When I was in college, back before every mother's child was supposed to be gifted across the board, I knew at least two people who let some of their course work go in order to focus the bulk of their time and energy on their major areas. They didn't fail anything, they just didn't worry about taking a B or B- for a class so long as it wasn't in engineering or nursing. They were not being shiftless and lazy, they were strategizing. They went on to successful careers, by the way.
According to Daniel J. Levitin in The Organized Mind, they were satisficing. Levitin says Herbert Simon came up with the term "to describe not getting the very best option but one that was good enough. For things that don't matter critically, we make a choice that satisfies us and is deemed sufficient."
How does that apply to writers? We have to manage our entire lives in order to make time to write. But we can't just blow off things, leave them totally undone. Remember the environmental disorder study last year that found that a disordered environment leads to self-regulatory failure? We definitely can't just ignore taking care of our homes, for instance, to make more time for writing because the environment we make for ourselves could lead to problems with staying on task. Instead, we have to find a level for what doesn't matter critically that is satisficing, good enough.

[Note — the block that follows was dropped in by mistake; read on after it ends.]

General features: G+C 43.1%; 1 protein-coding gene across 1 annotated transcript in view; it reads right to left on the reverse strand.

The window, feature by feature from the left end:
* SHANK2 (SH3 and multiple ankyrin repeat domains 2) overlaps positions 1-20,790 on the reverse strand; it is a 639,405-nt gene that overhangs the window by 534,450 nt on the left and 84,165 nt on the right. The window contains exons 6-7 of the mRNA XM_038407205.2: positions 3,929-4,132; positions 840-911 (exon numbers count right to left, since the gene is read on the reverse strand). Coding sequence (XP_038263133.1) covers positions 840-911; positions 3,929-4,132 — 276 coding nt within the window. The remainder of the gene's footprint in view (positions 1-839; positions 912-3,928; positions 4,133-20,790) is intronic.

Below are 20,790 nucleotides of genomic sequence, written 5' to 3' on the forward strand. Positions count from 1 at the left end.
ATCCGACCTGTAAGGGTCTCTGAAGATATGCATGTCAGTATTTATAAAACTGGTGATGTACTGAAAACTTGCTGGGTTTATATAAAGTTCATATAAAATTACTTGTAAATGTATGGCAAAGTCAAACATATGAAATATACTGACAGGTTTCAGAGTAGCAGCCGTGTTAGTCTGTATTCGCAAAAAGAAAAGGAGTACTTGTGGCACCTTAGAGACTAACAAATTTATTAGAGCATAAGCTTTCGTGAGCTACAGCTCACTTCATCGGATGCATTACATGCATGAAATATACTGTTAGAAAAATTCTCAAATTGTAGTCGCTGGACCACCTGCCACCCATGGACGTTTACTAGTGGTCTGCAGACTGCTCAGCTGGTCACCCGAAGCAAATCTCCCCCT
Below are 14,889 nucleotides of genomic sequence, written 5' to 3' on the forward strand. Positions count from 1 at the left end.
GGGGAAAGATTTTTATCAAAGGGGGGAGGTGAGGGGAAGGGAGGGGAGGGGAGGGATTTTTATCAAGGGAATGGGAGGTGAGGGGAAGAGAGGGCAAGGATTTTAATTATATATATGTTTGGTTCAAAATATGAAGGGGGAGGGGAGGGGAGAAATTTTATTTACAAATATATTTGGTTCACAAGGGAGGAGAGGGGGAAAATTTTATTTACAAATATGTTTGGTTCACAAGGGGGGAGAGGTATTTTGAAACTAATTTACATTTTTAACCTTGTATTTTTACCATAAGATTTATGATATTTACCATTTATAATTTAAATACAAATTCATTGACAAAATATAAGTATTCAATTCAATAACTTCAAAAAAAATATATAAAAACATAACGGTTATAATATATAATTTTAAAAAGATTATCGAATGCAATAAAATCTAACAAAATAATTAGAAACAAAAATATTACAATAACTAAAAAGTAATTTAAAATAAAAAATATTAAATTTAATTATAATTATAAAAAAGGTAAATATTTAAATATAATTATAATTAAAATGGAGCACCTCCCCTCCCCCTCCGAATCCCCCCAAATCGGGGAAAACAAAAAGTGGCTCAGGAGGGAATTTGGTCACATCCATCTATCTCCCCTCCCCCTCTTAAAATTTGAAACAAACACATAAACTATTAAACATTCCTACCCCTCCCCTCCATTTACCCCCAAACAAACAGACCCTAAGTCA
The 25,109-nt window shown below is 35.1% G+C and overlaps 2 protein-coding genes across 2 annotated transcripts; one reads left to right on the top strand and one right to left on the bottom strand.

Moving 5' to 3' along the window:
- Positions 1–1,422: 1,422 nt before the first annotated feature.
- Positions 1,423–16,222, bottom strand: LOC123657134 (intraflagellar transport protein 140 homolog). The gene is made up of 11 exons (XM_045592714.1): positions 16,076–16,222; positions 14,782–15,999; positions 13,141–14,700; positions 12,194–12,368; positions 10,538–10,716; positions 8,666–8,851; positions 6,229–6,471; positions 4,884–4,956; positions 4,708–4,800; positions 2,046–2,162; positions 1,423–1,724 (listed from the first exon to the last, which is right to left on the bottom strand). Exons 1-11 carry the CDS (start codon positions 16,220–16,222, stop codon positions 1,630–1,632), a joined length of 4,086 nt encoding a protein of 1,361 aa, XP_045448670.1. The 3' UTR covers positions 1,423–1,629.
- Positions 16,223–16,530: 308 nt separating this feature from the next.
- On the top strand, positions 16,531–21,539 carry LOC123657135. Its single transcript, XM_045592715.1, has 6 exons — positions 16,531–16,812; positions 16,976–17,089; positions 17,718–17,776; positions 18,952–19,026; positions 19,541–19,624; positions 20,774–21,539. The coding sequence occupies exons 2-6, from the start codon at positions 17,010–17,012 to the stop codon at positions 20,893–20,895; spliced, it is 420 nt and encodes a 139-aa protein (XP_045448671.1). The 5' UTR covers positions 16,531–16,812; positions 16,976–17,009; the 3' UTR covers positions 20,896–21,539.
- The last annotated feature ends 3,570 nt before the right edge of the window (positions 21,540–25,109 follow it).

It's even true for professional work. Our work situation is always changing. When we have a contractual deadline, we have to focus on writing, but we can't just forget about marketing and other types of writing. They aren't critically important at that point, though. We satisfice. When a new book comes out, marketing does become critically important. We satisfice with the writing then.
We move among all the things we have to do, focusing our effort on some things and spending only as much time as we have to on others.